On that vacation, I got a call from the school district that they wanted me in for an interview the day I come home. It was for a position that entailed every single class, combined, that I took in my college career. It was a career that I had just gotten my degree for three months before.

I came home and saw my doctor and got a health plan in order. I was immediately thrown into the month-long hiring process for work. I made it a point to make sunset every single night, alone, to make sure I was mentally caught up and in-check at the same exact speed that my life was turning. I was not about to lose my control again. Not ever.

Since August, I have spent more time with family than ever. I've read over 10 new books, I've discovered so much new music, I went on some of my best, the worst and funniest first dates, I made true, loyal friends that cause me zero stress while completely drowning me in overwhelming amounts of love and support, I got back into yoga, and I started that job and damn near fell more in love with it than I ever was for the guy I lost over the summer.

But most importantly, I changed my mindset. I promised myself to not say a single sentence that has a negative tone to it. I promised myself to think three times before engaging in any type of personal conversation. I promised myself to wake up in a good mood every damn day because I'm alive and that is the only factor I should need to be happy.

Take it from a girl who knew her words were weapons and used them frequently before deciding to turn every aspect of her life into positivity — even in the midst of losing one of my closest family members. I have been told multiple times, by people so dear to me that I'm "glowing." You know what I said back? F*ck yes I am, and I deserve to.

I am so happy with myself and it has nothing to do with the things around me. It's so much deeper than that, and I'm beaming with pride. Of myself. For myself.

I want to leave you with these thoughts that those people who have hurt me, left me, and loved me through these last couple of months have taught me

Growth is sometimes a lonely process.
Some things go too deep to ever be forgotten.
You need to give yourself the permission to be happy right now.
You outgrow people you thought you couldn't live without, and you're not the one to blame for that. You're growing.
Sometimes it takes your break down to reach your breakthrough.

Life isn't fair, but it's still good.

My god, it's so f*cking good.

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To Whomever It May Concern; It's Time To Forgive Yourself

Personal growth is cultivated through successes and mistakes, beating yourself up over the latter is counterproductive to progress.

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We've reached that point in time again where it seems that the general population in its entirety has recommitted to improving themselves with the start of a new year. While it's refreshing to have a renewed determination to eat better, be kinder, or achieve the goals you had attempted at last year, the beginning of a new year can also prove to be a source of anxiety. As many sit down to put their goals on paper in hopes of making them more attainable, it's all too easy to be bombarded by all of the reasons that ones' ambitions are beyond what that person is capable of.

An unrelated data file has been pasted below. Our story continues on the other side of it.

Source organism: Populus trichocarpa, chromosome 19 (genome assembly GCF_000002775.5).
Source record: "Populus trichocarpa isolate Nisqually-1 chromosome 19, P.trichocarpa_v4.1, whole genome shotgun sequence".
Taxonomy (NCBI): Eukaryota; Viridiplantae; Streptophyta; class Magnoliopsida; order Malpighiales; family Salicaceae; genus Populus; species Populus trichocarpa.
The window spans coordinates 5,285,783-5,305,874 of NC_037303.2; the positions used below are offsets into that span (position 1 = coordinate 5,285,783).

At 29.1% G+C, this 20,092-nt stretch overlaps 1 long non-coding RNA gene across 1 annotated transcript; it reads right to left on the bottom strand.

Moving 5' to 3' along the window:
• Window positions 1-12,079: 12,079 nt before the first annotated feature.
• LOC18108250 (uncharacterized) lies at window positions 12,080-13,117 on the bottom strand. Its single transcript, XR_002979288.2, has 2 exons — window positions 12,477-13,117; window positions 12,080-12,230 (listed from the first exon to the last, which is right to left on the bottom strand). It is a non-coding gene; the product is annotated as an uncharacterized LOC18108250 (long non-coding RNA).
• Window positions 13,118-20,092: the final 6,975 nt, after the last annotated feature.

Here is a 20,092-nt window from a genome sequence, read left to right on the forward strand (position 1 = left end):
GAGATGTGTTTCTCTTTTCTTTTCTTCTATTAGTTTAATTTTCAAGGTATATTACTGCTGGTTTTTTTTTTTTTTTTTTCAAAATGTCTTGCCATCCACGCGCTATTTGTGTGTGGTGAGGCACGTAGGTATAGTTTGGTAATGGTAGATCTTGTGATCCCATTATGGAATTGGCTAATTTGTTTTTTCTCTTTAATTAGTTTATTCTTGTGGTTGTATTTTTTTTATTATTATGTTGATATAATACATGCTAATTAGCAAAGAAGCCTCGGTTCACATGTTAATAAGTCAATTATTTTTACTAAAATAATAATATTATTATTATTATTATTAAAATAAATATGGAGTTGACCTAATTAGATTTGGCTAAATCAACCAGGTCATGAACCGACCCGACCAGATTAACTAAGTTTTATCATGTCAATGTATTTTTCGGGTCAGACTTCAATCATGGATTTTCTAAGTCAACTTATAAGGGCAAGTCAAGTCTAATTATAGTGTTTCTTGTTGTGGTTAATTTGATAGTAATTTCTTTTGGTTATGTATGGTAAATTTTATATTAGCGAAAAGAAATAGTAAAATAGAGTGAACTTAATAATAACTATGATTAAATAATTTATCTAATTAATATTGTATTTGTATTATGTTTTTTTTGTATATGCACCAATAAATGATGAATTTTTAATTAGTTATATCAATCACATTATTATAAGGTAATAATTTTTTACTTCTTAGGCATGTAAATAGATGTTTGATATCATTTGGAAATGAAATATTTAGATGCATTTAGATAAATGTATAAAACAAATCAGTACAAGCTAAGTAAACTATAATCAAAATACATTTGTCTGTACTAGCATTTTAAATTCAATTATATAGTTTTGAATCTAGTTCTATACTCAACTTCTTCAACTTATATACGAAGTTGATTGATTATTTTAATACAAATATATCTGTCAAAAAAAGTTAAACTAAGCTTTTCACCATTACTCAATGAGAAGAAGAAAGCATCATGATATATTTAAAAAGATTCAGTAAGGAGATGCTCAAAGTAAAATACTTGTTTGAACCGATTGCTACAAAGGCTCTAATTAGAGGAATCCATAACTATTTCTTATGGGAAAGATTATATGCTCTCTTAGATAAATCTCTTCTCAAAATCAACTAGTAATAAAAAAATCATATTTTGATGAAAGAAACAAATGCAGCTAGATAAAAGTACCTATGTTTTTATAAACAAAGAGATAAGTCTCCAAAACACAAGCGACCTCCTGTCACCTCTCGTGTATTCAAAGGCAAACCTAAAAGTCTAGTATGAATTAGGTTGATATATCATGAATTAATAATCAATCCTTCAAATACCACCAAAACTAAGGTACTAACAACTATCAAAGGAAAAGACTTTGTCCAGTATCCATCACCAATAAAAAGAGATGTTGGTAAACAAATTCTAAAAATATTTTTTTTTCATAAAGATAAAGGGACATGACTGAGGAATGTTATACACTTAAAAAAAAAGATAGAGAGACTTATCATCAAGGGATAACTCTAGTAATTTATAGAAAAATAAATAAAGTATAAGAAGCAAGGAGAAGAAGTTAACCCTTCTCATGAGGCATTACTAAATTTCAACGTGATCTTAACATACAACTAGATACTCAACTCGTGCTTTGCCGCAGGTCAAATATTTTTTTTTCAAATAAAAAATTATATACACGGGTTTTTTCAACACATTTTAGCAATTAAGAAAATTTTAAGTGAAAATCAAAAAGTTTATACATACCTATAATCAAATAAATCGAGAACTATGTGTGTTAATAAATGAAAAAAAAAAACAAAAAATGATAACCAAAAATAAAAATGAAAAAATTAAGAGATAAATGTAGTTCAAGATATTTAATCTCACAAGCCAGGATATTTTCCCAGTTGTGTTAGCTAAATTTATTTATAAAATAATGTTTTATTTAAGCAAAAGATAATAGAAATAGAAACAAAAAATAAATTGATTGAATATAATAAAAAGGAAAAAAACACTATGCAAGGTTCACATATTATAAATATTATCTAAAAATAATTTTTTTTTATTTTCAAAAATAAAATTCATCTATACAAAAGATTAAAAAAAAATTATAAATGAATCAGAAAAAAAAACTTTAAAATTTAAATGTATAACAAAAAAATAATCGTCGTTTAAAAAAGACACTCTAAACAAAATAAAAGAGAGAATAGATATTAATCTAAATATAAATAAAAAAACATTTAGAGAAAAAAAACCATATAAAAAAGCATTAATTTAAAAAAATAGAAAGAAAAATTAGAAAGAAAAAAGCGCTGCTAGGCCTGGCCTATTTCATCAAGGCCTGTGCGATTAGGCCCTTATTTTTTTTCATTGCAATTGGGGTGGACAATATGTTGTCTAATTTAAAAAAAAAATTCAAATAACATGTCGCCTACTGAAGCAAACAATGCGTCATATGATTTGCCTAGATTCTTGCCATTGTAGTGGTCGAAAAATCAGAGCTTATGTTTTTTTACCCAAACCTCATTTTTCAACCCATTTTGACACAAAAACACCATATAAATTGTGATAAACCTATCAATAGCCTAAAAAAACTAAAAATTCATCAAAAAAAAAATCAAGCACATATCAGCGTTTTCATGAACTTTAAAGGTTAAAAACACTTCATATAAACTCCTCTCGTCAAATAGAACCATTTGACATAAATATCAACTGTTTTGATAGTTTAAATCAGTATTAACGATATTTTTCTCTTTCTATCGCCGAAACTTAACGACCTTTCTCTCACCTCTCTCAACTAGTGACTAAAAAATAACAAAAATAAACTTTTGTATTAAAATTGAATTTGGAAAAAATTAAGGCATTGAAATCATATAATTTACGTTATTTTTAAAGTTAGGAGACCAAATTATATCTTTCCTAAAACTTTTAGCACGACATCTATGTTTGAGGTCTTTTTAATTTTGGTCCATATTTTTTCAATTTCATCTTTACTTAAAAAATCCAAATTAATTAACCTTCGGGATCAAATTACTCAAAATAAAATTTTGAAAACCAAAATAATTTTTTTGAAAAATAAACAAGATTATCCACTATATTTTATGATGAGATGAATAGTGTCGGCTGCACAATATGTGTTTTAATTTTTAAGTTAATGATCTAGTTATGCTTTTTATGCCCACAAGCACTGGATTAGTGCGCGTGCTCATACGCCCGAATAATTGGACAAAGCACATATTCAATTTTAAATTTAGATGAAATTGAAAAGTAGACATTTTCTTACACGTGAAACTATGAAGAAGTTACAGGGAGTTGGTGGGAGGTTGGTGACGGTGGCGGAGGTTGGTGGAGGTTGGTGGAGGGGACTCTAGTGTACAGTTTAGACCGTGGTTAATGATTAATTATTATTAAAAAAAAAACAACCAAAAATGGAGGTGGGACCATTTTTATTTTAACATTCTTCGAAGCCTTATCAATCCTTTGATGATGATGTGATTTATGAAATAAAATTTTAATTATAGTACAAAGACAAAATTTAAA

Memories of past short-comings and words of self-deprecation uttered in moments of perceived failure are compounded by a general fear of the unknown for what the future holds. In my own experience, I've come to understand that the limits we place on our capacity for achievement, happiness, and growth are the direct results of not forgiving ourselves. So many goals are set with the intent to receive some form of external validation to indicate that the world has forgiven our flaws and deemed us worthy, but if we can't forgive ourselves and see our own worth, then how can we possibly expect anyone else to?

In the safety and comfort of your own imagination where you are free to envision your best self, living the life you have always hoped for, the only person that can condemn those ideas for being unrealistic is you. When we allow that sardonic voice from the back of our minds to inhibit our dreams, we permit that voice to embed itself in our conscious thoughts and put trust in our inadequacies rather than our capabilities.

For those who have yet to forgive themselves of their own trespasses, failures, and mistakes; the next time you have the thought to better yourself or your life and find it being attacked by memories of deficiency, do not concede to those assailants with the belief that you are incapable of becoming and achieving anything you choose. Instead of willing away those thoughts that remind us of what we are trying to grow from, face them, face your old self with forgiveness, and decide how you're going to become someone better because of who you were.